Quick Take: Beijing's Shared-Bike Swarm Shrinks, But Barely
The total number of shared bikes in Beijing has fallen by 150,000 since last September, when the capital began banning new units from coming onto its streets, according to a transportation bureau official.
The Chinese capital currently has 2.2 million shared bikes, down from 2.35 million four months ago, said Zhou Zhengyu, director of the Beijing Municipal Commission of Transportation.
China has ramped up regulations across the country to rein in the frenzy of growth in the sector. As companies poured new two-wheelers onto streets to increase their market shares, city managers struggled to keep up, and citizen complaints mounted, mainly about cluttered sidewalks and swarms of cyclists.
Users have also complained that companies — some of which have since gone under — were not refunding users’ deposits. Last month, the China Consumers Association (CCA) issued a public warning to second-tier player Kuqi.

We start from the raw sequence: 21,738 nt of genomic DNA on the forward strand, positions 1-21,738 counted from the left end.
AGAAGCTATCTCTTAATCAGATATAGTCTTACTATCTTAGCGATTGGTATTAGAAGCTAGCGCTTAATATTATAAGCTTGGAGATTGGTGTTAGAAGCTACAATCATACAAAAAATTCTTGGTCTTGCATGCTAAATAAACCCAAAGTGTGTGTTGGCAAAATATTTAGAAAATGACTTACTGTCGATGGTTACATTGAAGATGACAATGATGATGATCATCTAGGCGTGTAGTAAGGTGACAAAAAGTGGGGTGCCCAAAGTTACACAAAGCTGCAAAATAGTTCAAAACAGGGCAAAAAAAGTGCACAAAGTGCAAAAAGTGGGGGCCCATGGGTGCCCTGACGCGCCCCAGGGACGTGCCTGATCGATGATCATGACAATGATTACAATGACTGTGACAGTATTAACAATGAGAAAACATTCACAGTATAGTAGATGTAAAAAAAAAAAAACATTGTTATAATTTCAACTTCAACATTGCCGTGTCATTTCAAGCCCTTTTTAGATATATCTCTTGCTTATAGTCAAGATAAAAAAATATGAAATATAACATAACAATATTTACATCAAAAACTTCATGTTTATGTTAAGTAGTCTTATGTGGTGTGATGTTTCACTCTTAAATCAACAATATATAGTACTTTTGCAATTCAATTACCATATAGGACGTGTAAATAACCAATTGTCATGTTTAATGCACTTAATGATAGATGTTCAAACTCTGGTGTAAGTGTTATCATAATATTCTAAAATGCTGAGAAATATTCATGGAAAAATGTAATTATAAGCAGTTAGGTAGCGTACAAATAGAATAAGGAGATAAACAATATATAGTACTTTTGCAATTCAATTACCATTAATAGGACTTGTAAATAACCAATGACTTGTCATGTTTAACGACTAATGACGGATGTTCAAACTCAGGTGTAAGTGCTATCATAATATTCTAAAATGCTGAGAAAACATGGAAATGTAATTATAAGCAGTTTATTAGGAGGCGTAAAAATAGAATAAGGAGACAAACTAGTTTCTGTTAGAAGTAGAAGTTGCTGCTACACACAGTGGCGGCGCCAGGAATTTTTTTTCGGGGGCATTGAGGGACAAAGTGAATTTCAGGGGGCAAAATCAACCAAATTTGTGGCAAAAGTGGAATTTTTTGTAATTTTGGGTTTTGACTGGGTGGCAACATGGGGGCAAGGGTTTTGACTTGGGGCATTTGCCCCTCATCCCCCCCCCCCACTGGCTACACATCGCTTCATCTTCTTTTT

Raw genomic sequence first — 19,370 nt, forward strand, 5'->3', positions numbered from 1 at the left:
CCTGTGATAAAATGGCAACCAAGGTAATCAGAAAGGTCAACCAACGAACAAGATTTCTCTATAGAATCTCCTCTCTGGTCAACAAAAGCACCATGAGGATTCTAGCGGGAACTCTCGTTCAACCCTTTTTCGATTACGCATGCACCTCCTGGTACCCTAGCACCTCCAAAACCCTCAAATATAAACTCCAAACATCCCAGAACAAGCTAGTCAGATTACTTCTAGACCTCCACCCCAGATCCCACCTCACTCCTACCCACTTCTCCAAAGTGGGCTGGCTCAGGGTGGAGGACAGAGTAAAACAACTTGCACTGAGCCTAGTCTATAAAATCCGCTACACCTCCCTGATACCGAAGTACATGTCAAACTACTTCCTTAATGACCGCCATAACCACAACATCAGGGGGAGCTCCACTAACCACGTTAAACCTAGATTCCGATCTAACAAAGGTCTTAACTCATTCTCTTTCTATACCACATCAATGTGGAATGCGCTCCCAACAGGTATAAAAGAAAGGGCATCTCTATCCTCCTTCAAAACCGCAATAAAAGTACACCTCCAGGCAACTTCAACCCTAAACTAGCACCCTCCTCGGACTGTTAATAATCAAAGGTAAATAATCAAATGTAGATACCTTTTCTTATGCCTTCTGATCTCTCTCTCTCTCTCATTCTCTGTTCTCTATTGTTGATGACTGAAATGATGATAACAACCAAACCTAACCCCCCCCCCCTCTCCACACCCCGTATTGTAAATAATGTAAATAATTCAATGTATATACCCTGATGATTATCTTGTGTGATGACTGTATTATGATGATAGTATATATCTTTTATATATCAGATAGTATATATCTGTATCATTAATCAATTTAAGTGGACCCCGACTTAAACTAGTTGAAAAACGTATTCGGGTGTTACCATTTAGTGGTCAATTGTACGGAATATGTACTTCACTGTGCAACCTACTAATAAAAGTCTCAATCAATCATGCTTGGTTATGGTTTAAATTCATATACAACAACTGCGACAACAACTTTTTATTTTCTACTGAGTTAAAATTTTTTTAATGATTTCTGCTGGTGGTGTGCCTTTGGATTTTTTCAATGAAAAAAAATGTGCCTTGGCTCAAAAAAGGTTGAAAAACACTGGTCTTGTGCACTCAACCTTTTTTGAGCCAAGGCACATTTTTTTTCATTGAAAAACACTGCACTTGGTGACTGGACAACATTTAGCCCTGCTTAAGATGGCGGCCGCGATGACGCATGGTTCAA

Other major Chinese cities — including Guangzhou, Shenzhen and Hangzhou — have also banned new shared bikes.
But companies have flouted the rules, adding bikes secretly or disguising new units as used ones. In November, the local government of the southern metropolis of Guangzhou singled out industry leaders Mobike and Ofo for such violations.
After three years of rapid development, the sector has become saturated, but this has not deterred continued investment and the entrance of new players.
Earlier this month, leading shared-car provider Didi Chuxing announced it would steer into the shared-bike business, surprising competitors.
Last week, sources told Caixin that Mobike had raised around $1 billion in its latest fundraising round.
Contact reporter Mo Yelin (firstname.lastname@example.org)
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